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Why the Laci Peterson Murder Case Has Been Unable to Rest Despite Scott Peterson’s Conviction

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On April 13, 2003, a little less than four months after Laci vanished, the remains of a male fetus, umbilical cord still attached, washed up on the eastern shore of San Francisco Bay, in Richmond. A piece of a woman’s torso was found the next day wedged beneath a rock at Point Isabel about a mile south. Point Isabel is roughly two miles north of the Berkeley Marina, where Scott had said he’d gone fishing on the morning of Dec. 24, 2002.

On April 18, the same day then-California Attorney General Bill Lockyer confirmed the remains belonged to Laci and Conner Peterson, Scott was arrested outside the Torrey Pines Golf Course in La Jolla, Calif., almost 500 miles away. When authorities caught up with him, he had grown a goatee, his hair was dyed a shade of blonde and in his vehicle he had camping gear, a driver’s license issued to his brother, four cell phones, almost $15,000 in cash and 12 Viagra tablets (all of which, minus the pills, became evidence at trial).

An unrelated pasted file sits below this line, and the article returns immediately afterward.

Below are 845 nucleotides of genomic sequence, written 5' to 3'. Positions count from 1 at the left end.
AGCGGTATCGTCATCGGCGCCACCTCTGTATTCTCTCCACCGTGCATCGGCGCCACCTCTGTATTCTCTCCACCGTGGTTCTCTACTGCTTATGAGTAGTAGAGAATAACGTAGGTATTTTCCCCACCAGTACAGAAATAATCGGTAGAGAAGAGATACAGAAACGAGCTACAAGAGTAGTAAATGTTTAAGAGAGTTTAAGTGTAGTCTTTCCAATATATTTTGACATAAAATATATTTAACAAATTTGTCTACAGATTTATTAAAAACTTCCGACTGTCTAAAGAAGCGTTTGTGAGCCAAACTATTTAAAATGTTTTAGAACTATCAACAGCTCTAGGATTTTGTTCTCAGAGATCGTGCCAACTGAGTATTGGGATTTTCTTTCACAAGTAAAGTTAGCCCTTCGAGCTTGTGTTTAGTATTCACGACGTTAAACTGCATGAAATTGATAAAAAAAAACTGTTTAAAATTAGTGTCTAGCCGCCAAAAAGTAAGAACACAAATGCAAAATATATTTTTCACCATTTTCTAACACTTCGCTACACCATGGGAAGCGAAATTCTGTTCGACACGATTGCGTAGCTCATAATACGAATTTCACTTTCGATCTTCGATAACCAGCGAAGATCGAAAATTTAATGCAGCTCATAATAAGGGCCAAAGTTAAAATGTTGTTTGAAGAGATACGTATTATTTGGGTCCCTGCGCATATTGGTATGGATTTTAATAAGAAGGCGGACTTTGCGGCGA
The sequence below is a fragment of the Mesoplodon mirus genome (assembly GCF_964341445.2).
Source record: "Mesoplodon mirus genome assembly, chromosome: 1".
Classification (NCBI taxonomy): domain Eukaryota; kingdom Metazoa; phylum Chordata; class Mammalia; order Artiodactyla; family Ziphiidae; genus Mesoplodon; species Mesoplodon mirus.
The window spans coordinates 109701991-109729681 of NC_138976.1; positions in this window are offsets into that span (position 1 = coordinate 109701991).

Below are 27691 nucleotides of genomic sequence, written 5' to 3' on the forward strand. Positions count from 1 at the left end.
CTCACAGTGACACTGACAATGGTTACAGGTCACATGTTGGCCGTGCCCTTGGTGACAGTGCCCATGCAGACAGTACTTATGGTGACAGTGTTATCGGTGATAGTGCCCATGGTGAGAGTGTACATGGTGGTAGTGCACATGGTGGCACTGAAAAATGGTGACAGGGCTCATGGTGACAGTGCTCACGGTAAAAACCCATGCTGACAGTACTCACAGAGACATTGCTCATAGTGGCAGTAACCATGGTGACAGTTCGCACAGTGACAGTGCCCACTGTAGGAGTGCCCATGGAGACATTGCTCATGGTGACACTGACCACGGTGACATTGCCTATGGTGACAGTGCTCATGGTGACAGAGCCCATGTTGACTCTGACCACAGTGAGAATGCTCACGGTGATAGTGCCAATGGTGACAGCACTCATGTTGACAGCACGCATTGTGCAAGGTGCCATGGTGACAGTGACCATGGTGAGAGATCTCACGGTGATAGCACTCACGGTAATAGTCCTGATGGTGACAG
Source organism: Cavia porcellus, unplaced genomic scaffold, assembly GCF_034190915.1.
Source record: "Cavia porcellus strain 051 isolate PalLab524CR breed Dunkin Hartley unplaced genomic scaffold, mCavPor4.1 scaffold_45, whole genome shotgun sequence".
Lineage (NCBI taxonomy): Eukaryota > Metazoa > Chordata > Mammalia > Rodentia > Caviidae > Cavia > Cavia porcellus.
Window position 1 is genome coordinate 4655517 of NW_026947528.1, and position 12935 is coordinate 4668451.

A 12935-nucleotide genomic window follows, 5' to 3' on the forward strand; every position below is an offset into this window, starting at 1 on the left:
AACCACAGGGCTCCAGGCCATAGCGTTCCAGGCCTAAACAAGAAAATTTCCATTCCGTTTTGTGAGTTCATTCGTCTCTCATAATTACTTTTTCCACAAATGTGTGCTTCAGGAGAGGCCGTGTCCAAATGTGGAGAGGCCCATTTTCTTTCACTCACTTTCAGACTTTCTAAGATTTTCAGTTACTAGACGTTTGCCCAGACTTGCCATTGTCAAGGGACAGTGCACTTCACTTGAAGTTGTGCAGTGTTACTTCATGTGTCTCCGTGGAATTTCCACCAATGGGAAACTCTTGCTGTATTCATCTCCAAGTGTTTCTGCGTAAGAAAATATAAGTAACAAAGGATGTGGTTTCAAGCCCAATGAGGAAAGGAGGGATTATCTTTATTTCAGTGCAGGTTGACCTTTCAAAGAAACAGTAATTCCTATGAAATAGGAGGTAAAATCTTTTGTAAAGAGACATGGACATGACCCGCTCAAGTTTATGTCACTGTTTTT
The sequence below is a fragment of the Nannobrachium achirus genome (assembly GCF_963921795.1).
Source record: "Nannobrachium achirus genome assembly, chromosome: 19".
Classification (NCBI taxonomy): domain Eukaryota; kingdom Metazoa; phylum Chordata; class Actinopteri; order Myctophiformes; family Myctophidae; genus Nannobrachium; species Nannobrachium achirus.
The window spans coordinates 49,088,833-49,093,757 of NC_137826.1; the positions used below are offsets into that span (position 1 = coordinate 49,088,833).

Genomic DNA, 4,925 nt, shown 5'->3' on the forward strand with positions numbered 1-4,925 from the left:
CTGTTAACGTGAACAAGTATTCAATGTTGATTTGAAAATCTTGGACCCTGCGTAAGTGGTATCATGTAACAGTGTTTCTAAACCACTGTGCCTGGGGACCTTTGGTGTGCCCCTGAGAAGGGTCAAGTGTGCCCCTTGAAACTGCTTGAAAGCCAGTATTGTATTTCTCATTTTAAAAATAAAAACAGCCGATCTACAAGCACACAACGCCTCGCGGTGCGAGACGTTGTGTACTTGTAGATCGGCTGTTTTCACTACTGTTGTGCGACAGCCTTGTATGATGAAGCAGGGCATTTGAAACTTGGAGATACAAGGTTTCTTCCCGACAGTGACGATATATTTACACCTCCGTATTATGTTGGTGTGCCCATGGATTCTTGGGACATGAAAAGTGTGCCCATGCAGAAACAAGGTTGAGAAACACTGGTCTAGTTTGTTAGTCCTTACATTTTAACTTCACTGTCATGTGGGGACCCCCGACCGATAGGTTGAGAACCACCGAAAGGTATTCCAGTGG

“He was just calm, like he always was, after they put the handcuffs on him,” Buehler told People in 2005 about Peterson’s arrest. “When we got him back to the offices, and he had his pool-dyed hair or whatever he said it was, we sat him down. He was not angry. He didn’t ask a whole bunch of questions. The only thing he said was, ‘Is that my wife and son?’ At that point it was sort of like, ‘Come on, Scott.’ So I said, ‘You know the answer to that question.’ Then he did fake sniffles.”

Detective Al Brocchino, also recalling the road that led to Scott’s arrest, told People, “I had a gut feeling [from the beginning], and the patrol officers out there had gut feelings. He went fishing 90 miles from home on Christmas Eve with an 8 1/2-month-pregnant wife. When we questioned him a couple of hours after he got home, he didn’t know what he was fishing for or what bait he was using. Those were red flags.”

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